At the Last Comic Theater, Jay Mohr started the night off with a set about the mystery (and annoyance) of women's "getting ready for bed" ritual. Then it was time for the head-to-head. Gary was up first. Before he took the stage, he said, "Beating ANT would be revenge for the deceit that went into the removal of my rock from the house: Todd Glass." On stage, Gary said, "My favorite invention, a very important invention. Without it, I don't even want to live. Oreo cookies with Double Stuff. Are you kidding me? Double the stuff - same price. When I first heard that, I said, 'Oreo, great. What do I owe you?' They said, 'It's on us.' 'How do you turn a profit?' 'We don't care about money. We want to make you happy.' 'Well, you've succeeded.'" Backstage, ANT said that this was the moment that his entire career had been leading up to. ANT came out on stage and said, "Before I was a stand-up comic, I was a flight attendant. Don't all look so shocked… We had a member of the Romanian Royal Family flying onboard one of our jets one night. She was this princess. I thought she was going to be so much fun. The entire flight she was like this to me: 'Juice. Coffee. Now.' She said, 'I'll have you know in my country, I am a princess. I order people around.'  I said, 'That's so cool. Because in America, I'm a queen and I outrank you.'" Gary and ANT had done their best. But it was then the audience's turn to speak. They voted, and 73% of them said that Gary Gulman was the funniest! In an interview, Gary said, "Ding-dong, the witch is dead." Backstage, ANT wiped tears from his eyes and wheeled his suitcase away.

Offline Brown Guy

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Re: The Last Comic Standing 2
« Reply #7 on: July 10, 2004, 03:42:55 AM »
It came as a shock to me that ANT was beaten by Gary of all people. I guess that goes to show that u shouldnt be too cocky.
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Offline Brown Guy

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Re: The Last Comic Standing 2
« Reply #8 on: July 13, 2004, 08:56:54 PM »
Well todays episode was pretty funni. The comics had to perform for little kids and Kathleen won immunity. The showdown was between Gary and Jay London. Gary's routine was mediocre but the then again so was Jay's. The difference was that the audience laffed at Gary's jokes but Jay only got pity applause.
So after all was said and done Gary stays and Jay London has been eliminated!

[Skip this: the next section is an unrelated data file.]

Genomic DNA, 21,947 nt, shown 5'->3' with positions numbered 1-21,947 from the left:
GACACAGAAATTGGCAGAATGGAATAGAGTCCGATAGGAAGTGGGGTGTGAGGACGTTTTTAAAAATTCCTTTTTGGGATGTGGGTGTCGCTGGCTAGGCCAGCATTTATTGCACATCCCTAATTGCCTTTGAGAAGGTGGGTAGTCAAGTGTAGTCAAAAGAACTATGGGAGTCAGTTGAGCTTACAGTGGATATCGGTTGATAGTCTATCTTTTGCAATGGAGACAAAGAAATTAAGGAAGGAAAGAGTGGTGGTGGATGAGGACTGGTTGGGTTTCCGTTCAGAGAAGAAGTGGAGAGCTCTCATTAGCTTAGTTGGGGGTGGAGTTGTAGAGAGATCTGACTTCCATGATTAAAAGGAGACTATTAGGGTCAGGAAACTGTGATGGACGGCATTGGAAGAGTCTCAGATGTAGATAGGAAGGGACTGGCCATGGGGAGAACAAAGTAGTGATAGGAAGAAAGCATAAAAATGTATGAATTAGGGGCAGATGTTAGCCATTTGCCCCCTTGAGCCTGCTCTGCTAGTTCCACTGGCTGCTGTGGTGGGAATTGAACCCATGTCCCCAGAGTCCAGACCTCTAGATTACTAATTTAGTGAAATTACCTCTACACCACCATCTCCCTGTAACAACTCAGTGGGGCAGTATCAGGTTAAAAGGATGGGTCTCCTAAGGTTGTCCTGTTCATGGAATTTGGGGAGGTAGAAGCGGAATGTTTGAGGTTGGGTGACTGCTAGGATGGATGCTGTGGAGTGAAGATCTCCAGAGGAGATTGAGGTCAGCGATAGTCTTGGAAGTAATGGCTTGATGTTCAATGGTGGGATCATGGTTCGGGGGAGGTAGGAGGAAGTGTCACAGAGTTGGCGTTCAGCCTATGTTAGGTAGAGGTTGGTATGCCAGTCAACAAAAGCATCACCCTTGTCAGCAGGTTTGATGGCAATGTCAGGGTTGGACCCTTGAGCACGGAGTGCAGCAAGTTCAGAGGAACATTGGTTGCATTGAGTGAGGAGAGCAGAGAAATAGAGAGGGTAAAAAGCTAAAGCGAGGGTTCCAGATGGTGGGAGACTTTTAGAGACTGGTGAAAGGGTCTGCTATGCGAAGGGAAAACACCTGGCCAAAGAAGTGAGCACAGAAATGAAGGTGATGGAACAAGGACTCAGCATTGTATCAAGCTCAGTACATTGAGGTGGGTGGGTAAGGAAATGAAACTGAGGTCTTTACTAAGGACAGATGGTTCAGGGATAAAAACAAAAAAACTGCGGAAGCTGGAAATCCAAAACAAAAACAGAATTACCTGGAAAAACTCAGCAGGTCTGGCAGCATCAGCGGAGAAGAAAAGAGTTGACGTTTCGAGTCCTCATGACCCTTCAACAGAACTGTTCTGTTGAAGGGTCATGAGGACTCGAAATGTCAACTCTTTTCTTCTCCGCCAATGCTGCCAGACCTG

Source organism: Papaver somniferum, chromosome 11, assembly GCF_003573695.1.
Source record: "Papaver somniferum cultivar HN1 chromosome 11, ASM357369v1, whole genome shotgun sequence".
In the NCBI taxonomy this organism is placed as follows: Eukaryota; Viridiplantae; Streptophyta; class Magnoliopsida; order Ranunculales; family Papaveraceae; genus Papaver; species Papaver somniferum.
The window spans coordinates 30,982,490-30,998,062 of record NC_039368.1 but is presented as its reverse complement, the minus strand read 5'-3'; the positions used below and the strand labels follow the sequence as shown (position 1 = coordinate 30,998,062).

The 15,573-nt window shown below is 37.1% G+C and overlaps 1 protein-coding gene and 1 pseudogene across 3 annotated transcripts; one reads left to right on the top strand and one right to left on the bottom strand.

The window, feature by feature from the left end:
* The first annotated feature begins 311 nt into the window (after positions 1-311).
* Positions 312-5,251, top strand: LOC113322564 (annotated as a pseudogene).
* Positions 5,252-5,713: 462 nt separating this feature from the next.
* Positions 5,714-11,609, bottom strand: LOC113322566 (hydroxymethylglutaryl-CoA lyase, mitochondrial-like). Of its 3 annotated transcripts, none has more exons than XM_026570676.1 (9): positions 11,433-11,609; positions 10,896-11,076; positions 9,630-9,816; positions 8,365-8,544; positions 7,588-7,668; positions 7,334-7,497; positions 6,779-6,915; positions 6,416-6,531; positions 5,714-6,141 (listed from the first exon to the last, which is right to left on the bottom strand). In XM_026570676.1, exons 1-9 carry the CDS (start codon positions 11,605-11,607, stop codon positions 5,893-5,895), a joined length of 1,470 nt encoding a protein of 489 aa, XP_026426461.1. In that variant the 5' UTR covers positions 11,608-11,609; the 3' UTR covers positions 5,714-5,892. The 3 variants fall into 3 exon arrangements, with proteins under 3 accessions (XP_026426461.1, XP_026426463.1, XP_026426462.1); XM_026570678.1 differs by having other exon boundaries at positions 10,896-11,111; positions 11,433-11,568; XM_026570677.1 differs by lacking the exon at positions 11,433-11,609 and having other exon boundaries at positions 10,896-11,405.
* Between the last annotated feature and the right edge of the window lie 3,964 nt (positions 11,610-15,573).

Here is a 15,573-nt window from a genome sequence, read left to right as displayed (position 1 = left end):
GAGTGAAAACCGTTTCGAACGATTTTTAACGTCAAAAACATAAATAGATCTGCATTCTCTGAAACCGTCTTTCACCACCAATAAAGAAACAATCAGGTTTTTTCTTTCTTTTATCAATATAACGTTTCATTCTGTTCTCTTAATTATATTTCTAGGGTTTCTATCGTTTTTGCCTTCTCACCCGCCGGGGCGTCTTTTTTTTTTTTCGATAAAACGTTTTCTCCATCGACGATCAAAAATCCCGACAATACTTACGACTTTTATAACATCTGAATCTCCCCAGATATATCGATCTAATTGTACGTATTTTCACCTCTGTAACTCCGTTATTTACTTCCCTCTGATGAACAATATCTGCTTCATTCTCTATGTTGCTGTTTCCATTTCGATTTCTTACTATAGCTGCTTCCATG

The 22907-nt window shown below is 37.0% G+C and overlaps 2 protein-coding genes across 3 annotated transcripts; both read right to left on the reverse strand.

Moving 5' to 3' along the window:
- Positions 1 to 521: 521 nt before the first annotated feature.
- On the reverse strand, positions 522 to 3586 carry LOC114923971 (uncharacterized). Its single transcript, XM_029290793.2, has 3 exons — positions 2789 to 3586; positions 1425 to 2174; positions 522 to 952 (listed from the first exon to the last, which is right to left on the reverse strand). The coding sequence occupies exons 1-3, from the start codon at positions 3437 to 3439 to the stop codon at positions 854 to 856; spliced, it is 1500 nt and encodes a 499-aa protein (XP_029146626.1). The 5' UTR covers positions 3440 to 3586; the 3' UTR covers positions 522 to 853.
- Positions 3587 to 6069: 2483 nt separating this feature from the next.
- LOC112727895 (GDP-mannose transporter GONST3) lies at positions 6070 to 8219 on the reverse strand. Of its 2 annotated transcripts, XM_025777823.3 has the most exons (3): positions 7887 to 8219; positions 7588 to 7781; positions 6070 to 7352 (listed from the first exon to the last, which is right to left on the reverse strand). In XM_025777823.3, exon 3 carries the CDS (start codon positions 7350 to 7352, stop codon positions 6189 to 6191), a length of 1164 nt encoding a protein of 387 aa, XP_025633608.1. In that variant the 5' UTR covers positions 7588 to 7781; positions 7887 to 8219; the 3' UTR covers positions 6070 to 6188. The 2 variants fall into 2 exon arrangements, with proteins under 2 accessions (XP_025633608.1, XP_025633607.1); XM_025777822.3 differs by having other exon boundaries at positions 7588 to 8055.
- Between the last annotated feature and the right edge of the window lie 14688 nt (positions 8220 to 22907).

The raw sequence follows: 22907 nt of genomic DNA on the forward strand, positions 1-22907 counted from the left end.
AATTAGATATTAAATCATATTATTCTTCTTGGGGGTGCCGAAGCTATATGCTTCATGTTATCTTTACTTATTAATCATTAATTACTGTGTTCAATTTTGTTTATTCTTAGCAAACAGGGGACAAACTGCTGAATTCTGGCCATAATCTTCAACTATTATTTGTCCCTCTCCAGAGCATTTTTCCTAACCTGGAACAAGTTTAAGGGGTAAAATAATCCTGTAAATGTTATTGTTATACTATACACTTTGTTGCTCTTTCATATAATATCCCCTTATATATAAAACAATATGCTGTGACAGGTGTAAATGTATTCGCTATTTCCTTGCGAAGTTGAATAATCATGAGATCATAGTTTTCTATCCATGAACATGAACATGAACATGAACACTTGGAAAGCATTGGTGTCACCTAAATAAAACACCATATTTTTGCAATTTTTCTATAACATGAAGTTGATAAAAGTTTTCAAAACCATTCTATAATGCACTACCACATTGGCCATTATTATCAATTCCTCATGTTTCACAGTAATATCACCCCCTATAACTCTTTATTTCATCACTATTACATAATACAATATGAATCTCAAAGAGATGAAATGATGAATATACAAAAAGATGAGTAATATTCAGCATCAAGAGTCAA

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Offline puddin

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Re: The Last Comic Standing 2
« Reply #9 on: July 14, 2004, 06:29:43 PM »
Tks for doing the update BrownGuy..I totally missed the show last night  :)


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Re: The Last Comic Standing 2
« Reply #10 on: July 21, 2004, 01:57:37 PM »
Corey Eliminated in Three-Way Head-To-Head!
by Funny Fanatic
Gary returned to the house after his second head-to-head victory. But his homecoming wasn't quite so triumphant this time. Gary said he took no pleasure in beating Jay London. On top of that, Gary thought he would still be the number one target in the upcoming head-to-head vote.
Jay Mohr arrived and promised the wary comics more twists. In fact, Jay said he had a surprise for the group right then. He opened the door and in walked… three "hunks" from "Average Joe: Hawaii," dressed only in Speedos. Corey couldn't even look at the nearly-naked guys. The remaining comics were stunned to silence. Jay then said, "Oh, wait. 'Average Joe,' that's the next castle over." The hunks headed out - but not before Jay could slap one right on the butt. Then it was time for the real surprise. In walked all of the eliminated comics. If possible, the seated comics seemed even more stunned. (Hmm… stunned by the return of eliminated contestants? Had these people never seen reality TV before?) Later, Tammy admitted, "When those people came in, the insecurity, and fear, and jealousy all came back through the door." Corey said, "The pot's about to stir." And John was visibly shaken: "My past basically came rolling in - in a very bad green mist." Gary, however, had a different reaction. "When I saw Todd, I lit up like a Christmas tree." Gary jumped out of this seat and gave Todd a big old bear hug (however, he did not slap his butt, so he couldn't have been that happy to see him).
The eliminated comics weren't back just as window dressing - no, they would have a real effect on the game. Each eliminated comic would get a vote to help determine the head-to-head match up for the remaining six comics. ANT was back and so were the whispers, gossip and little strategy meetings. ANT claimed that John had promised not to vote for him the other week but then did. John said he never made such a promise. ANT tried to rally his old troops around his cause, but it wasn't clear if he had the same solidarity as before.